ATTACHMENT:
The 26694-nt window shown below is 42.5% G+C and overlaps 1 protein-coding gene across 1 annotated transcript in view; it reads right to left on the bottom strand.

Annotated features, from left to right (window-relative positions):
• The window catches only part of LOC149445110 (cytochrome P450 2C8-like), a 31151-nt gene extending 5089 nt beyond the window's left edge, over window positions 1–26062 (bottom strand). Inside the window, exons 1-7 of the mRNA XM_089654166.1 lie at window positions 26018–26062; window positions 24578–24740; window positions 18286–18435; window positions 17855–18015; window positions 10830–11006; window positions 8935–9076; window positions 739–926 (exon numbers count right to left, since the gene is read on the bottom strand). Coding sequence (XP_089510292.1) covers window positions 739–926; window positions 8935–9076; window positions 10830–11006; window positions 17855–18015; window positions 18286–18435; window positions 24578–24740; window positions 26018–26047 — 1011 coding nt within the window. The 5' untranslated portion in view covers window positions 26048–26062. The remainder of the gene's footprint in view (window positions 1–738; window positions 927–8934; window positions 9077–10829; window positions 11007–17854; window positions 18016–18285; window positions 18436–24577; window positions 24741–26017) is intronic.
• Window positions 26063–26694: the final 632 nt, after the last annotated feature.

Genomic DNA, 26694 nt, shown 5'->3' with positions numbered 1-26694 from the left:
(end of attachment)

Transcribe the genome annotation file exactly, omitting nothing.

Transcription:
The 26694-nt window shown below is 42.5% G+C and overlaps 1 protein-coding gene across 1 annotated transcript in view; it reads right to left on the bottom strand.

Annotated features, from left to right (window-relative positions):
• The window catches only part of LOC149445110 (cytochrome P450 2C8-like), a 31151-nt gene extending 5089 nt beyond the window's left edge, over window positions 1–26062 (bottom strand). Inside the window, exons 1-7 of the mRNA XM_089654166.1 lie at window positions 26018–26062; window positions 24578–24740; window positions 18286–18435; window positions 17855–18015; window positions 10830–11006; window positions 8935–9076; window positions 739–926 (exon numbers count right to left, since the gene is read on the bottom strand). Coding sequence (XP_089510292.1) covers window positions 739–926; window positions 8935–9076; window positions 10830–11006; window positions 17855–18015; window positions 18286–18435; window positions 24578–24740; window positions 26018–26047 — 1011 coding nt within the window. The 5' untranslated portion in view covers window positions 26048–26062. The remainder of the gene's footprint in view (window positions 1–738; window positions 927–8934; window positions 9077–10829; window positions 11007–17854; window positions 18016–18285; window positions 18436–24577; window positions 24741–26017) is intronic.
• Window positions 26063–26694: the final 632 nt, after the last annotated feature.

Genomic DNA, 26694 nt, shown 5'->3' with positions numbered 1-26694 from the left: